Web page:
Identify Unknown Hardware, Keep it Monitored Afterwards
Article by George Norman
On 13 Feb 2009
Backing up drivers and deleting the ones you do not need is a noteworthy undertaking on your part if you want to keep your system running as smoothly as possible, but what if your Windows-based operating system does not recognize a particular piece of hardware? Most of the times all you have to do is access the Device Manager and look at the name of the unrecognized device. When Windows is unable to properly display the name of the device, you will be hard pressed to identify it, and this is where Unknown Device Identifier comes in.

Unknown Device Identifier, which comes free of charge and works with Windows 2000, XP and Vista, looks pretty much the same as your operating system’s standard Device Manager but offers a lot more functionality. The hardware info that it displays includes the manufacturer’s name, OEM (original equipment manufacturer) name, device type and model, and its exact name. If you need a driver for that device, Unknown Device Identifier also provides a “Find Driver” feature powered by Google search. Additional functionality include the option to contact the hardware vendor and backup existing drivers.


This takes care of unknown hardware drivers, but what about all the storage devices and drives connected to your system, things like HDDs, USBs, CD and DVD drives, Flash cards, network drives and so on? Since managing them in Windows is not exactly a piece of cake, you might want to consider Drive Manager. In a single window, this portable piece of software displays info on all your system’s drives: drive letter and type, free and used space, vendor and product ID, SMART and additional info.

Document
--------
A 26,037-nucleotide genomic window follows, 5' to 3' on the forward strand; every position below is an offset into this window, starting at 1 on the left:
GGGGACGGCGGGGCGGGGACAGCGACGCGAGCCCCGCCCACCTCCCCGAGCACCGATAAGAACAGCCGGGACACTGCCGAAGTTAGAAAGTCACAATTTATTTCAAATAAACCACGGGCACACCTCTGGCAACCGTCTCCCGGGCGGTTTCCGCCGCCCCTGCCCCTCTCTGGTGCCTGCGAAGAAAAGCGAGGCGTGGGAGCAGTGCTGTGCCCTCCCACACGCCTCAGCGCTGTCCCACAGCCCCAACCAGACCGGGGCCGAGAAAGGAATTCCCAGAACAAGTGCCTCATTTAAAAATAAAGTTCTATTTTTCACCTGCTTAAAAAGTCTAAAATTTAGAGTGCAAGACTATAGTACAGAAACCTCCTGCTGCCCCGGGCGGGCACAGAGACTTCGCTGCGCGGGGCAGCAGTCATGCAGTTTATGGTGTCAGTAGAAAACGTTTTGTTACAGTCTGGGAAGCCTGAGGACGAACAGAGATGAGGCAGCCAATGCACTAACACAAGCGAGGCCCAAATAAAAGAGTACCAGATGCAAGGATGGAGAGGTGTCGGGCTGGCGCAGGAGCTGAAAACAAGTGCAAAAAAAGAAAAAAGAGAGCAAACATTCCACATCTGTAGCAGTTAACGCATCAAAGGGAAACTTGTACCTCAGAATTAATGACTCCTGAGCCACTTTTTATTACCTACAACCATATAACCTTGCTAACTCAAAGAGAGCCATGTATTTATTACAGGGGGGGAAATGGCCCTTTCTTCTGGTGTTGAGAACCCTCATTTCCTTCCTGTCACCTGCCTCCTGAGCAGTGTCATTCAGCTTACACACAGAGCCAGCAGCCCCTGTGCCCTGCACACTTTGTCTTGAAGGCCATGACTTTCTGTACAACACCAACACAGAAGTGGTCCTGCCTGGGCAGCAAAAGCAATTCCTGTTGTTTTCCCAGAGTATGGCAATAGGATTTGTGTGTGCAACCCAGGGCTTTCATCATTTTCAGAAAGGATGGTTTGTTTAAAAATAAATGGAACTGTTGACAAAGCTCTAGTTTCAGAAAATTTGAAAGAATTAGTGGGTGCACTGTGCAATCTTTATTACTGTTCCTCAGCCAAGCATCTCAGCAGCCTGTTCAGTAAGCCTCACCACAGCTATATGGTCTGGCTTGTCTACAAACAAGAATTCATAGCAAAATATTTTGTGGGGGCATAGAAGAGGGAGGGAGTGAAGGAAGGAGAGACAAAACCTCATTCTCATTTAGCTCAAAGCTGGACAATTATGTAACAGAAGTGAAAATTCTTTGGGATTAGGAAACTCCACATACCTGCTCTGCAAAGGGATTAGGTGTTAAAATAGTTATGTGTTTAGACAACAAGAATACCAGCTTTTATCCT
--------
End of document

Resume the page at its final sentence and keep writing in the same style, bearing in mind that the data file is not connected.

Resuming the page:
Now that all your hardware problems are sorted (hopefully), you might want to keep your hardware monitored with something like HWMonitor. This free piece of software will allow you to monitor your machines main sensors (voltage, temperature, fan speed). Alternatively, if you want to monitor your CPU’s temperature alone, try out Core Temp.

If you would like to get Unknown Device Identifier, a download location is available here.
If you would like to get Drive Manager, a download location is available here.
If you would like to get HWMonitor, a download location is available here.
If you would like to get Core Temp, a download location is available here.

Tags: Unknown Device Identifier, Drive Manager, HWMonitor, Core Temp
About the author: George Norman
George is a news editor.
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